I have the stat page for Terry Trafford up from the Ontario Hockey League web site. Eight goals and 24 assists in 54 games so far this season. That puts him tied for 149th in points (goals and assists combined) in the league. As a center, that's not all that great; tagging him as more of a passer than a scorer. The OHL is one of three major junior-hockey leagues in North America (in a nether-region between pro and amateur; the NCAA treats it as pro, but Canadian colleges treat it as amateur) and is a training ground for older teens (16-20 is the bracket) who need better competition than their local high school or college circuit can provide.
He just turned 20, having his birthday on Valentine's Day, which means he has at most one more year of eligibility for junior hockey. The so-so stats and his age would indicate that he was close to the end of the line of his competitive hockey career, as he was about to age out of junior hockey and seemed to be a iffy choice for an NHL team in the draft this summer. Getting suspended by the Saginaw Spirit last month wasn't going to help matters going forward as future pro teams evaluated Trafford.
I speak of Trafford in the past tense, since his body was found in the parking lot of a Wal-Mart in Saginaw Tuesday afternoon; one of my New Life Vineyard friends was a manager at that Wal-Mart years ago. The suspension seems to have been the last straw to Trafford's psyche, where he saw his hockey career essentially go up in flames and would have to shift gears to a non-hockey life in the very near future. After the suspension, his girlfriend noted-"He texted me and told me his life was over and that he didn't want to do it anymore."
For a hockey-crazed Canadian kid (sorry for the stereotype, but it might fit well here), hitting the end of the line of his hopes of making it to the NHL might be very depressing. Add that to the fact that he was dealing with depression issues to begin with made him an accident looking to happen, especially when he was being sent "home" to metro Toronto and his girlfriend was a native Saginaw gal who graduated from suburban Heritage High with Trafford.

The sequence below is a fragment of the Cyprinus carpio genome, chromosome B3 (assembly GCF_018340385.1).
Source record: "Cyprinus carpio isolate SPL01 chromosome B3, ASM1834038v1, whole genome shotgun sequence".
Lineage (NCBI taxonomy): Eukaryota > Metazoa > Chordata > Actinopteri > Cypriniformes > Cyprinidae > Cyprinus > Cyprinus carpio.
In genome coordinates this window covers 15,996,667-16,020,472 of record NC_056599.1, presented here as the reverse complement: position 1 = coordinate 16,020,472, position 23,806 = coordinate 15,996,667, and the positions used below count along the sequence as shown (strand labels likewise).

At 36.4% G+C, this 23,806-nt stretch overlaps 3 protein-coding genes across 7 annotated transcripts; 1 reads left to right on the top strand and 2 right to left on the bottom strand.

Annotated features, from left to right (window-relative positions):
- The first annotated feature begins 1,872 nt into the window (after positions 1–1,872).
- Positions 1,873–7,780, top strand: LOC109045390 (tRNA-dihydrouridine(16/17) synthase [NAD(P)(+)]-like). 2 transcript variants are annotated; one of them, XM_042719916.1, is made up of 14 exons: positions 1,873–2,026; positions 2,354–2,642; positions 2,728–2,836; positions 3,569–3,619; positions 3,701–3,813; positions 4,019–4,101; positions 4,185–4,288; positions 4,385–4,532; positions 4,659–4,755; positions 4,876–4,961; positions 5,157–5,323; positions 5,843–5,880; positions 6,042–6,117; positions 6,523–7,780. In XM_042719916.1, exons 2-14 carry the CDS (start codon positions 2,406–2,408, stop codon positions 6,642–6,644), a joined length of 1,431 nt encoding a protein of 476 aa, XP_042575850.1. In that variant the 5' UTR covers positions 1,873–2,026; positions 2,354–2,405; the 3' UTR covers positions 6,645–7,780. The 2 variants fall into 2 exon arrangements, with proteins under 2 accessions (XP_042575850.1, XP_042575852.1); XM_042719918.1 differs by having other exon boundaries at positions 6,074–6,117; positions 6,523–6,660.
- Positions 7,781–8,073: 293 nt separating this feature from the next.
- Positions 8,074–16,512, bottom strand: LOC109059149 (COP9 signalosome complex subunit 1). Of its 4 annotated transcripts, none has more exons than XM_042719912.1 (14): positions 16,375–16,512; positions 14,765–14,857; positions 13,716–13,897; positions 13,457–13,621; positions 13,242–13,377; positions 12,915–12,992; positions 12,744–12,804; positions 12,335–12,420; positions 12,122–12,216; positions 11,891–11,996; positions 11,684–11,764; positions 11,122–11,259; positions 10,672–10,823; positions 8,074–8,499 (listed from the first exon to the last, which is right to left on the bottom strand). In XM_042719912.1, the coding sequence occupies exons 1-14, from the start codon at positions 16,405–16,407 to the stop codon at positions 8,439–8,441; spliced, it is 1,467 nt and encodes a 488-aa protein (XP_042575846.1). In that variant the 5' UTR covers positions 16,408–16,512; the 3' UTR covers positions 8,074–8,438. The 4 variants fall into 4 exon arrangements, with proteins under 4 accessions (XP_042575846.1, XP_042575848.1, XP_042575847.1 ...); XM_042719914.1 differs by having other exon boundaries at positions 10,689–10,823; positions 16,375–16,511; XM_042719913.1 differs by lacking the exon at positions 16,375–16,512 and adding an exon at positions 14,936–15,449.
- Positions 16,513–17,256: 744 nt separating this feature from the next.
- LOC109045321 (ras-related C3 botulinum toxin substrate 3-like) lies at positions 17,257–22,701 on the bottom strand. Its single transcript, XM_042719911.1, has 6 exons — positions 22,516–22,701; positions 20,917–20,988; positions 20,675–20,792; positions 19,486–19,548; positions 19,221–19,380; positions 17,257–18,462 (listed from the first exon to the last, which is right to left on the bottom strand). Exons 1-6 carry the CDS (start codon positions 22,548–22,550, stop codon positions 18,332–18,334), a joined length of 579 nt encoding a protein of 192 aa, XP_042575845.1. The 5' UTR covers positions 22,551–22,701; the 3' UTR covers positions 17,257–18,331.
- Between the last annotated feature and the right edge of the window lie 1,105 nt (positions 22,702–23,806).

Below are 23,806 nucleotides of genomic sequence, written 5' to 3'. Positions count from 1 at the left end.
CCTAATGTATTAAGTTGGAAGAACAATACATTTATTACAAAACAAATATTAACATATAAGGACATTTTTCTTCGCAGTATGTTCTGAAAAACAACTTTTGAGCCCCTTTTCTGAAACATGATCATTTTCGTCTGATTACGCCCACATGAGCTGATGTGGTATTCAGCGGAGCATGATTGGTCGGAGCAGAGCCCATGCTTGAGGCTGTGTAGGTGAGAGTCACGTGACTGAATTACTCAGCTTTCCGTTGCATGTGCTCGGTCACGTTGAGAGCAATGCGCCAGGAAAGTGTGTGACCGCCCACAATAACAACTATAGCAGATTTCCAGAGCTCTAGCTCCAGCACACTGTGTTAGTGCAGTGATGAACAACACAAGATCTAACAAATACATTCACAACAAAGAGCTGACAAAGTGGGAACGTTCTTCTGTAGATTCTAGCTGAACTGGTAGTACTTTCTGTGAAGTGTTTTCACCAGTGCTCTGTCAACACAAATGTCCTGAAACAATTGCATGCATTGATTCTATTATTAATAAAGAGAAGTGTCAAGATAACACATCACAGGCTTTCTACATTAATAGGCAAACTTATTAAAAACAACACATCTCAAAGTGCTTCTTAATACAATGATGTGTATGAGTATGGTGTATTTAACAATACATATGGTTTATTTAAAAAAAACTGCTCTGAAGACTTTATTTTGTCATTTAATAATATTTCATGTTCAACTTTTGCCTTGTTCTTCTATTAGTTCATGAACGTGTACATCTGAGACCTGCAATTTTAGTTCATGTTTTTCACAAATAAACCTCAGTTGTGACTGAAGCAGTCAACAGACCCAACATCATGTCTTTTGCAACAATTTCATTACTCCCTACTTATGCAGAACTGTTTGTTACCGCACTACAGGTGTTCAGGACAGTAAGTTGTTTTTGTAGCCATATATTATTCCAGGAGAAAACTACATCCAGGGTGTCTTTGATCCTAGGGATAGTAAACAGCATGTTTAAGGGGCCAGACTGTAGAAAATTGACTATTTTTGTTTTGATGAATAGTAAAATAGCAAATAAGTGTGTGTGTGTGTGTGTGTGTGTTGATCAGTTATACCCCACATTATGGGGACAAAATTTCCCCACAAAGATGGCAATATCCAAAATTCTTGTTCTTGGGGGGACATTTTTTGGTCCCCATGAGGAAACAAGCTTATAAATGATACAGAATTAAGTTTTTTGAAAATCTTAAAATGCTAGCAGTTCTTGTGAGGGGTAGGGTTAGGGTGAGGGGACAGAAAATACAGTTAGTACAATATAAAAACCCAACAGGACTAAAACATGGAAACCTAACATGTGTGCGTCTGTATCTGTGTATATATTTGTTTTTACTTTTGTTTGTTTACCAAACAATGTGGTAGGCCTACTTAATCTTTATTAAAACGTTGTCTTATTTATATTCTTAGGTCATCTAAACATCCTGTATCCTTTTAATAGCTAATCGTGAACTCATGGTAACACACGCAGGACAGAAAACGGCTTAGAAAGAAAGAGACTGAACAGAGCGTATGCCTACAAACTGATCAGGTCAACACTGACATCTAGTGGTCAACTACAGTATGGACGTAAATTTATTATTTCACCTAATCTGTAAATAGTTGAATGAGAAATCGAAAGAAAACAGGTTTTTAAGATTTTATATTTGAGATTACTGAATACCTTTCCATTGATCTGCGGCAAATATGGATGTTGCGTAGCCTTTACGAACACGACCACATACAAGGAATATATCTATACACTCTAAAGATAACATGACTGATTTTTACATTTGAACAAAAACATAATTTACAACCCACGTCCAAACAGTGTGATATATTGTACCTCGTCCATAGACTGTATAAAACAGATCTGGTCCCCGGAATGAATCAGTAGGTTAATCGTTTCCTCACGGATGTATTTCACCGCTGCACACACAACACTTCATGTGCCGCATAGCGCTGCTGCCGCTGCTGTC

Trafford was faced with the transition of having dreams of being the next Tim Horton to working at a Tim Hortons; Horton was a defenseman for Trafford's home town Leafs and Trafford was a center, but give me some poetic license. The Canadian economy seems to have weathered the economic stagnancy better than the US, but Trafford was faced with going into the general economy rather than a hockey career, which is a daunting task these days.
In a stagnant economy, middle-aged folks often commit suicide when they're let go from a higher-level job, knowing that they are unlikely to get work on that level again and will be hard-pressed to round down to a lesser job. Trafford might have hit that middle-age crisis at age 20 and couldn't handle it.
I can relate to Trafford's dillema.
I'm still looking for my spot in the economy as one who proved not to have the temperament to be a good college professor and can't find an alternative spot in the economy. Having a wife to lean on and a God to lean on even when He seems very pokey to lend a hand career-wise has kept me from seriously dwelling on packing it in, but not everyone is that blessed, including a statistically-mediocre junior hockey center.